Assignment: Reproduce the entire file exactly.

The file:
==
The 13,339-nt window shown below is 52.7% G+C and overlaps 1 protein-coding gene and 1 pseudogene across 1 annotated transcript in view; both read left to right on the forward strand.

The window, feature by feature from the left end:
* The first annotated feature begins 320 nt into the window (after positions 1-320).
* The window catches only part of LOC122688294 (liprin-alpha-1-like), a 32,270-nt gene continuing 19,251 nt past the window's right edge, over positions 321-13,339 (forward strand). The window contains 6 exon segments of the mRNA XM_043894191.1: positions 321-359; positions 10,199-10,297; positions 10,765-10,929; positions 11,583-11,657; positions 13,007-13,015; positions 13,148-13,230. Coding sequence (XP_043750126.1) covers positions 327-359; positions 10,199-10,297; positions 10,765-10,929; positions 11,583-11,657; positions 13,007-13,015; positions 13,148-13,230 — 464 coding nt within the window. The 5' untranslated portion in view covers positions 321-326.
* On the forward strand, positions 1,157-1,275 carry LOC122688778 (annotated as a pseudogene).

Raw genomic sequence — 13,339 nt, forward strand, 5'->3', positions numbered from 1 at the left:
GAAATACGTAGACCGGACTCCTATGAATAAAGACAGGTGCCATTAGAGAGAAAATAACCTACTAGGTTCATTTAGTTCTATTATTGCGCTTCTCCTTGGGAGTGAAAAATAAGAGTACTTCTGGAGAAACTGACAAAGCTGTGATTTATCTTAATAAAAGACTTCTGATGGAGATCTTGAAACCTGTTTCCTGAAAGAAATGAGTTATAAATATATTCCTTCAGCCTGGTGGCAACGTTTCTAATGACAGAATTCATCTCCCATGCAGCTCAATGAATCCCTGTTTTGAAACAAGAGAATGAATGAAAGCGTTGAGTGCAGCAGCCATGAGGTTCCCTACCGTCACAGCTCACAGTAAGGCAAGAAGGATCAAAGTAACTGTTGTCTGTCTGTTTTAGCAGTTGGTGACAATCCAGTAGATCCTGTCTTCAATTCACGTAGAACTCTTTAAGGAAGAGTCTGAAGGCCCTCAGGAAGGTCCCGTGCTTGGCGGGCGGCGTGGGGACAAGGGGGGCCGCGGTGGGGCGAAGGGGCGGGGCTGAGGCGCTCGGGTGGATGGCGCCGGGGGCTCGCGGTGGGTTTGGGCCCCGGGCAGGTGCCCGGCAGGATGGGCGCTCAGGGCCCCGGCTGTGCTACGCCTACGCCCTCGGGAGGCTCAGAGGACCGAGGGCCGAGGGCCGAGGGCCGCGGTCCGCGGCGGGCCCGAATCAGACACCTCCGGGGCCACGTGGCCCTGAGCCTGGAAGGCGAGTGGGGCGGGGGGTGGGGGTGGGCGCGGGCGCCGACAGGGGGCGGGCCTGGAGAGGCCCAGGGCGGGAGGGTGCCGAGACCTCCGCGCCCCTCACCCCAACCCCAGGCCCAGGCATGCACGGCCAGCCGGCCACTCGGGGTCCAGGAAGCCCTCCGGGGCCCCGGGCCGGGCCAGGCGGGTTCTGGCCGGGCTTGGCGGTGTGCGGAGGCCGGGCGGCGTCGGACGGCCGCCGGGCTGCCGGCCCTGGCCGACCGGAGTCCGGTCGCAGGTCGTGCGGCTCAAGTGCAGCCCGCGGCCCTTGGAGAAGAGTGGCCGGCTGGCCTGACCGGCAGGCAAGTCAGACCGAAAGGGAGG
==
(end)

The 13,339-nt window shown below is 52.7% G+C and overlaps 1 protein-coding gene and 1 pseudogene across 1 annotated transcript in view; both read left to right on the forward strand.

The window, feature by feature from the left end:
* The first annotated feature begins 320 nt into the window (after positions 1-320).
* The window catches only part of LOC122688294 (liprin-alpha-1-like), a 32,270-nt gene continuing 19,251 nt past the window's right edge, over positions 321-13,339 (forward strand). The window contains 6 exon segments of the mRNA XM_043894191.1: positions 321-359; positions 10,199-10,297; positions 10,765-10,929; positions 11,583-11,657; positions 13,007-13,015; positions 13,148-13,230. Coding sequence (XP_043750126.1) covers positions 327-359; positions 10,199-10,297; positions 10,765-10,929; positions 11,583-11,657; positions 13,007-13,015; positions 13,148-13,230 — 464 coding nt within the window. The 5' untranslated portion in view covers positions 321-326.
* On the forward strand, positions 1,157-1,275 carry LOC122688778 (annotated as a pseudogene).

Raw genomic sequence — 13,339 nt, forward strand, 5'->3', positions numbered from 1 at the left:
GAAATACGTAGACCGGACTCCTATGAATAAAGACAGGTGCCATTAGAGAGAAAATAACCTACTAGGTTCATTTAGTTCTATTATTGCGCTTCTCCTTGGGAGTGAAAAATAAGAGTACTTCTGGAGAAACTGACAAAGCTGTGATTTATCTTAATAAAAGACTTCTGATGGAGATCTTGAAACCTGTTTCCTGAAAGAAATGAGTTATAAATATATTCCTTCAGCCTGGTGGCAACGTTTCTAATGACAGAATTCATCTCCCATGCAGCTCAATGAATCCCTGTTTTGAAACAAGAGAATGAATGAAAGCGTTGAGTGCAGCAGCCATGAGGTTCCCTACCGTCACAGCTCACAGTAAGGCAAGAAGGATCAAAGTAACTGTTGTCTGTCTGTTTTAGCAGTTGGTGACAATCCAGTAGATCCTGTCTTCAATTCACGTAGAACTCTTTAAGGAAGAGTCTGAAGGCCCTCAGGAAGGTCCCGTGCTTGGCGGGCGGCGTGGGGACAAGGGGGGCCGCGGTGGGGCGAAGGGGCGGGGCTGAGGCGCTCGGGTGGATGGCGCCGGGGGCTCGCGGTGGGTTTGGGCCCCGGGCAGGTGCCCGGCAGGATGGGCGCTCAGGGCCCCGGCTGTGCTACGCCTACGCCCTCGGGAGGCTCAGAGGACCGAGGGCCGAGGGCCGAGGGCCGCGGTCCGCGGCGGGCCCGAATCAGACACCTCCGGGGCCACGTGGCCCTGAGCCTGGAAGGCGAGTGGGGCGGGGGGTGGGGGTGGGCGCGGGCGCCGACAGGGGGCGGGCCTGGAGAGGCCCAGGGCGGGAGGGTGCCGAGACCTCCGCGCCCCTCACCCCAACCCCAGGCCCAGGCATGCACGGCCAGCCGGCCACTCGGGGTCCAGGAAGCCCTCCGGGGCCCCGGGCCGGGCCAGGCGGGTTCTGGCCGGGCTTGGCGGTGTGCGGAGGCCGGGCGGCGTCGGACGGCCGCCGGGCTGCCGGCCCTGGCCGACCGGAGTCCGGTCGCAGGTCGTGCGGCTCAAGTGCAGCCCGCGGCCCTTGGAGAAGAGTGGCCGGCTGGCCTGACCGGCAGGCAAGTCAGACCGAAAGGGAGG